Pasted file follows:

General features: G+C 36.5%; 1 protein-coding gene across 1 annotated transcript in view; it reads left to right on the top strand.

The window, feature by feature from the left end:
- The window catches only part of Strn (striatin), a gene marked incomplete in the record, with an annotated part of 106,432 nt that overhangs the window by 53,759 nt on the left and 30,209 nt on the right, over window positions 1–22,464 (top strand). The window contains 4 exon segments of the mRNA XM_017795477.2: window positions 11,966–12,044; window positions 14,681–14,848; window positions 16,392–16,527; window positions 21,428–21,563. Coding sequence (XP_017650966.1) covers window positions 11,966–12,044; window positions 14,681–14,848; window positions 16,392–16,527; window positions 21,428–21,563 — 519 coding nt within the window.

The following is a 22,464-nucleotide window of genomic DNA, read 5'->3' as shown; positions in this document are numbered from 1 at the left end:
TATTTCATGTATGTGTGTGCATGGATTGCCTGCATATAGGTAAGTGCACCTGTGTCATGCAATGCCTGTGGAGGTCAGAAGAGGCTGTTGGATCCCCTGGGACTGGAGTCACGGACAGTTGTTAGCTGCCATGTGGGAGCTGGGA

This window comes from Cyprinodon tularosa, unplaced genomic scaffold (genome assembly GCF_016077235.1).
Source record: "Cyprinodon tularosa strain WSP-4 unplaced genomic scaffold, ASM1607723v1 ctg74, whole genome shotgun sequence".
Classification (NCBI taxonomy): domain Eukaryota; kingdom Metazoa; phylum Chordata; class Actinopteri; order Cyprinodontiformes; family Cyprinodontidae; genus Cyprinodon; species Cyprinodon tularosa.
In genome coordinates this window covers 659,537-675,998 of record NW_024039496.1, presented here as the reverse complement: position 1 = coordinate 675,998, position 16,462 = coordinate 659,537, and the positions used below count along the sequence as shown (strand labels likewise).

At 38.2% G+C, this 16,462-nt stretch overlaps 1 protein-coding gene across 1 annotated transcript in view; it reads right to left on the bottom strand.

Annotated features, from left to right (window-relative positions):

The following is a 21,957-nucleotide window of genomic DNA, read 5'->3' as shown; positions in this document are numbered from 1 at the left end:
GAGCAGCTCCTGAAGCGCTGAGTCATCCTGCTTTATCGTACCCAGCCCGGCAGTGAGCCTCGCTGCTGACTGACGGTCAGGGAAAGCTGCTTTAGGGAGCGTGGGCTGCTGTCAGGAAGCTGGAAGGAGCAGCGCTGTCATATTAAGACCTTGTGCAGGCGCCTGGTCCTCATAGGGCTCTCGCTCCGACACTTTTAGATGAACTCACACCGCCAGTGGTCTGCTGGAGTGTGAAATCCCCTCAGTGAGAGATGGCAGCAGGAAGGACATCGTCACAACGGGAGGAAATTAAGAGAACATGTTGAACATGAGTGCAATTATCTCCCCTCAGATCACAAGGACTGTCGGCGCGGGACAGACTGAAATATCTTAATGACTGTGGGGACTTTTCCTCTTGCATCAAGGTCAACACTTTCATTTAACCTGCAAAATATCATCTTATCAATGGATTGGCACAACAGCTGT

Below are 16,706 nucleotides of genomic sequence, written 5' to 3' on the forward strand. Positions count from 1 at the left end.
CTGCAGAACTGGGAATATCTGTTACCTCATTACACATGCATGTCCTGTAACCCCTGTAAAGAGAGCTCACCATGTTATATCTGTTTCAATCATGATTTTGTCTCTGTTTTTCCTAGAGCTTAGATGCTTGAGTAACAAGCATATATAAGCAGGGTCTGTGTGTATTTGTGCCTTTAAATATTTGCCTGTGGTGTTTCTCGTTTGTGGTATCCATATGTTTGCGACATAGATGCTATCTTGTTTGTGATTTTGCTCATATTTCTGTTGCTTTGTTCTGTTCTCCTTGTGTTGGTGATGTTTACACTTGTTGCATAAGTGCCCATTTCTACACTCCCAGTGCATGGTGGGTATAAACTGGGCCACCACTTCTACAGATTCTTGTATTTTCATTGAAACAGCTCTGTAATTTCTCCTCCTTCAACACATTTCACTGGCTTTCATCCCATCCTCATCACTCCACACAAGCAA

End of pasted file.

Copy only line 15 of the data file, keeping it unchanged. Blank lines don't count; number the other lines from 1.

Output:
CTGCAGAACTGGGAATATCTGTTACCTCATTACACATGCATGTCCTGTAACCCCTGTAAAGAGAGCTCACCATGTTATATCTGTTTCAATCATGATTTTGTCTCTGTTTTTCCTAGAGCTTAGATGCTTGAGTAACAAGCATATATAAGCAGGGTCTGTGTGTATTTGTGCCTTTAAATATTTGCCTGTGGTGTTTCTCGTTTGTGGTATCCATATGTTTGCGACATAGATGCTATCTTGTTTGTGATTTTGCTCATATTTCTGTTGCTTTGTTCTGTTCTCCTTGTGTTGGTGATGTTTACACTTGTTGCATAAGTGCCCATTTCTACACTCCCAGTGCATGGTGGGTATAAACTGGGCCACCACTTCTACAGATTCTTGTATTTTCATTGAAACAGCTCTGTAATTTCTCCTCCTTCAACACATTTCACTGGCTTTCATCCCATCCTCATCACTCCACACAAGCAA